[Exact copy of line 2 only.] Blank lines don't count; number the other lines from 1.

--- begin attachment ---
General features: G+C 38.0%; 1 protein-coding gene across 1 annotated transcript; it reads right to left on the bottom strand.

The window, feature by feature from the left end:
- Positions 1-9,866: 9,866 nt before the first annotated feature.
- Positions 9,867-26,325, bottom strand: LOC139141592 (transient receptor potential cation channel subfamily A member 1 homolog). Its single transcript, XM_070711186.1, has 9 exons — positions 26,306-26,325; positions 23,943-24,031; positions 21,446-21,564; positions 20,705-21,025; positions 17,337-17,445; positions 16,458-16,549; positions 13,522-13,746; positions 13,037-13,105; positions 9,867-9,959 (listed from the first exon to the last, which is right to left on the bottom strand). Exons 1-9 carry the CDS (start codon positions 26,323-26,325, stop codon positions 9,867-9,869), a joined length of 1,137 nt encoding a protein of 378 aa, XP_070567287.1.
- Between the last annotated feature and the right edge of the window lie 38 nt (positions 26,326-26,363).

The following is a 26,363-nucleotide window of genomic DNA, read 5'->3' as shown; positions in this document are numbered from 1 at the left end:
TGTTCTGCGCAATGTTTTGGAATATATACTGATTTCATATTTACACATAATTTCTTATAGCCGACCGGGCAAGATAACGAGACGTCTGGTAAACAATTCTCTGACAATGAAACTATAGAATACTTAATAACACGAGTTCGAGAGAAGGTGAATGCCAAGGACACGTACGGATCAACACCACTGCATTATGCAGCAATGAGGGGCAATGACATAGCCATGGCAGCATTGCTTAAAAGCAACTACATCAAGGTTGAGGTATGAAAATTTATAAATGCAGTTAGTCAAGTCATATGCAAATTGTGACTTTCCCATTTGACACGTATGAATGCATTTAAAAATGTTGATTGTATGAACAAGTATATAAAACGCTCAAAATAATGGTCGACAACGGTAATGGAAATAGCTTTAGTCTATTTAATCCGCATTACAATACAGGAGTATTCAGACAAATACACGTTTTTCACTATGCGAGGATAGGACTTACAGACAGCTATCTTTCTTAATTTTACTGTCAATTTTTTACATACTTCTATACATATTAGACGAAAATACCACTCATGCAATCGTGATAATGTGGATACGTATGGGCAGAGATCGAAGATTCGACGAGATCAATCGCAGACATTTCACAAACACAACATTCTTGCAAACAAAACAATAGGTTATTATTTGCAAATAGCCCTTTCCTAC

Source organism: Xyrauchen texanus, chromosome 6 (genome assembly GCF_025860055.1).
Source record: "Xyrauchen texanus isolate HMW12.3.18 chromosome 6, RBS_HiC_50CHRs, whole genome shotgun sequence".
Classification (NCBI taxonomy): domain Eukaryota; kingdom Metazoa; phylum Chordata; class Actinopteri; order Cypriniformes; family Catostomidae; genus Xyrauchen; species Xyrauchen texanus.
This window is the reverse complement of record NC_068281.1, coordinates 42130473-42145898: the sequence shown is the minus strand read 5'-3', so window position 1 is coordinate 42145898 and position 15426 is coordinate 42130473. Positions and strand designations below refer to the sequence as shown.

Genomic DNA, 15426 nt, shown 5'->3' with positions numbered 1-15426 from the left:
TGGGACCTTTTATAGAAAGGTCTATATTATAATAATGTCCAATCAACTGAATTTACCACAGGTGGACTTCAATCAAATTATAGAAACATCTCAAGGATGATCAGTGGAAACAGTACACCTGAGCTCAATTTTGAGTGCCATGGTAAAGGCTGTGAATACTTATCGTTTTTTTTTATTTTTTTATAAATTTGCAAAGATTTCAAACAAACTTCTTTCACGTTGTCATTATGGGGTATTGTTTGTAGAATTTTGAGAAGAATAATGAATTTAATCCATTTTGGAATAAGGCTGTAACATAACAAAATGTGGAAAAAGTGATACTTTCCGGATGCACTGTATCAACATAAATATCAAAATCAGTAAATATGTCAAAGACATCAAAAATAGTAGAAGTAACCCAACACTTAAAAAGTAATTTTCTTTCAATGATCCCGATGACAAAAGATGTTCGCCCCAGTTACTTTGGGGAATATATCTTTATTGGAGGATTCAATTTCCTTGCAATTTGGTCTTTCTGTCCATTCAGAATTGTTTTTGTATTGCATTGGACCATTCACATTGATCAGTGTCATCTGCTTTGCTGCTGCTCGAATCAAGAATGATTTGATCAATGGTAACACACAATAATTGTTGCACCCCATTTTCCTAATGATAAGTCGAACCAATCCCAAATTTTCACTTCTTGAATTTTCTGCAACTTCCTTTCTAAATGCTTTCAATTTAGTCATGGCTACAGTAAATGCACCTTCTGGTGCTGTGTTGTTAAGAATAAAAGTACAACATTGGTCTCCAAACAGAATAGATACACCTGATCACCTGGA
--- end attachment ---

The window, feature by feature from the left end: